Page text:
SEATTLE (AP) — Now that a bit of time has passed, Sue Bird knows she made the right decision announcing publicly what she knew inside — that this would be her last season.
But the emotions that are likely to come when she plays what could be her final game in Seattle? Bird has no idea what that’ll be like.
“I’m looking forward to it. That’s for sure,” she said. “I know it’s going to be a really special day. Am I ready for it? I guess we’ll see. It’s gonna be a lot, in all the good ways.”
Bird will play the final regular-season home game of her career on Sunday when the Seattle Storm host the Las Vegas Aces. The Storm have clinched a playoff spot, but with the WNBA's new playoff format, there’s no guarantee the Storm will end up with a home game in the first round.
Seattle is currently the No. 4 seed ahead of Washington with a week left in the regular season.
So in case the Storm don’t end up seeing their home floor again in the playoffs, Sunday is the day Bird gets feted for her remarkable career. Members of Seattle’s previous championships teams are expected to be in attendance. There will be a pregame ceremony. And the largest crowd in Storm history — more than 18,000 at Climate Pledge Arena — is expected.
“What she’s been able to do in her career, on and off the court, has been phenomenal and I don’t think they’ll ever be anyone like her,” former Seattle teammate Lauren Jackson said this week. “I think the legacy that she’s left on the sport, and that she’ll be leaving on the sport, is enormous. But I’m really excited to see what she does next.”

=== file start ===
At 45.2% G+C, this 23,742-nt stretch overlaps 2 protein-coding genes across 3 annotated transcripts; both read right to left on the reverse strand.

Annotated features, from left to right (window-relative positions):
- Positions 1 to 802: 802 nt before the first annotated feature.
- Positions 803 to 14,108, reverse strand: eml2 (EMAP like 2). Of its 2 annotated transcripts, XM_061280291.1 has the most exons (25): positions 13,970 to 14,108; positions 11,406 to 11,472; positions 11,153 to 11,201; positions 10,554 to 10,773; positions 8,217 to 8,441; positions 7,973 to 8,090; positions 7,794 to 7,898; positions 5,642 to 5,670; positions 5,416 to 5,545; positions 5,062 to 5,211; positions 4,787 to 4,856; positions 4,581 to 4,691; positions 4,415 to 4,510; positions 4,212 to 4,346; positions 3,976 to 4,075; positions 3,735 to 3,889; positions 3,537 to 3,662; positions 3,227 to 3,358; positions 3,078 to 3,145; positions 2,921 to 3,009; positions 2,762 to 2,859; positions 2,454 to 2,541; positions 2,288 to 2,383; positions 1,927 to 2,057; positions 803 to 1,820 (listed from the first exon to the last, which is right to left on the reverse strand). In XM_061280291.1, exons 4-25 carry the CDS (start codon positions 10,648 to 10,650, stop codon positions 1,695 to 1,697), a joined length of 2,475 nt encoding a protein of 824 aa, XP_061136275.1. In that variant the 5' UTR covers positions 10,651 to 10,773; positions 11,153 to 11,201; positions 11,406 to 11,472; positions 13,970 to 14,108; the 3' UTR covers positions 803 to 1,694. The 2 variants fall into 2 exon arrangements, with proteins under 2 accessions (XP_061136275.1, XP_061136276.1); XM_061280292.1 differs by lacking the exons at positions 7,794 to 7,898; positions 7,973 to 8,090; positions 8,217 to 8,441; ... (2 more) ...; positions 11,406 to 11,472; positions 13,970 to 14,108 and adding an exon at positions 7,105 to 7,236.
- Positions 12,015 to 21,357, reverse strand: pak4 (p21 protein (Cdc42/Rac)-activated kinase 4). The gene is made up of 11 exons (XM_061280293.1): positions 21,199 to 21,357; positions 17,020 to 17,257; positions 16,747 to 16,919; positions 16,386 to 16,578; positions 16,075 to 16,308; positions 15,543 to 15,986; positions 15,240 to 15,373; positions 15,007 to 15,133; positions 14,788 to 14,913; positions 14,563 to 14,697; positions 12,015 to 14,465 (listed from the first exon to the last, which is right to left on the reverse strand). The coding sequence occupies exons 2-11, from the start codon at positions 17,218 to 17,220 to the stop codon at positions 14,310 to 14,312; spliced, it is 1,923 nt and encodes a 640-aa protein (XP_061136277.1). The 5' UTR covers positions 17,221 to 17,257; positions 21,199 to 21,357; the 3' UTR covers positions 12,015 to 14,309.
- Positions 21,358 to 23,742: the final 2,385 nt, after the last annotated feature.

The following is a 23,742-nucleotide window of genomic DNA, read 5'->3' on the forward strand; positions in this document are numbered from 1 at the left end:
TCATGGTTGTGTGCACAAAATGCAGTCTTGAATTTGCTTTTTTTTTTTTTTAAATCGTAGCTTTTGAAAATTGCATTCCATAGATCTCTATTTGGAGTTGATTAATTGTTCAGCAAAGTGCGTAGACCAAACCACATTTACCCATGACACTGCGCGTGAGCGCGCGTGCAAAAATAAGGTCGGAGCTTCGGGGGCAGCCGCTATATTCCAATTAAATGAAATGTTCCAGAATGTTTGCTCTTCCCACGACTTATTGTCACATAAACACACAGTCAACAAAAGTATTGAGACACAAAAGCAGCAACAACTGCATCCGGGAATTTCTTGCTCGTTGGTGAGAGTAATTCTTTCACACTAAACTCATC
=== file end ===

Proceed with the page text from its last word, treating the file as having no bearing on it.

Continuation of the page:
The 41-year-old Bird, the oldest player in the WNBA, announced in June that this would be her final season before retiring. The decision was expected, especially after Bird flirted with the idea of stepping away after last season before returning for a 19th season on the court and 21st overall with Seattle, missing two seasons due to injuries.
She’ll conclude her career as one of the most decorated players of all-time: four WNBA titles, five Olympic gold medals, countless WNBA records that may never be matched and recognition as one of the great women’s players during a golden generation for the league.
“If you want to talk the best generation (the league) is still pretty young, so we can revisit that conversation in like 20, 30, 40, 50 years,” Bird said. “But as it stands right now, I do feel really lucky that I played in the generation I played in, and I do think a huge chunk there is probably going to go down as the best, most talented.”
Last year when Seattle’s season ended at home with a playoff loss to Phoenix and Storm fans chanted “one more year!” the passionate plea resonated with Bird. She’s cited that moment numerous times over the past year as a partial reason for her decision to return.
But in a sign of how at peace Bird is with her decision, she said when hearing the chant now, her primary thought is, “nice try. See you later,” she joked.
Another sign that Bird knows she made the right decision came after she pressed the button to announce her decision. Instantly, the question of whether she’d play again was gone and with it an unknown weight that hung over her.
That’s led to more open and honest conversations with competitors, former teammates and fans without dancing around the uncomfortable unknown as the final days of her career have ticked closer.
“There were these other nice byproducts I didn’t expect. Most of it comes in the form of people being able to share moments with me, or memories with me. Probably the most meaningful is your peers,” Bird said. “Players on the other team sharing things with me, whether it’s an actual moment or how I’ve inspired them, how they looked up to me, ‘how the WNBA won’t be the same without you.’ I didn’t do it to get that. But that has been really nice. And it really does help. It’s part of my own closure and it’ll help me move on when it’s all said and done.”
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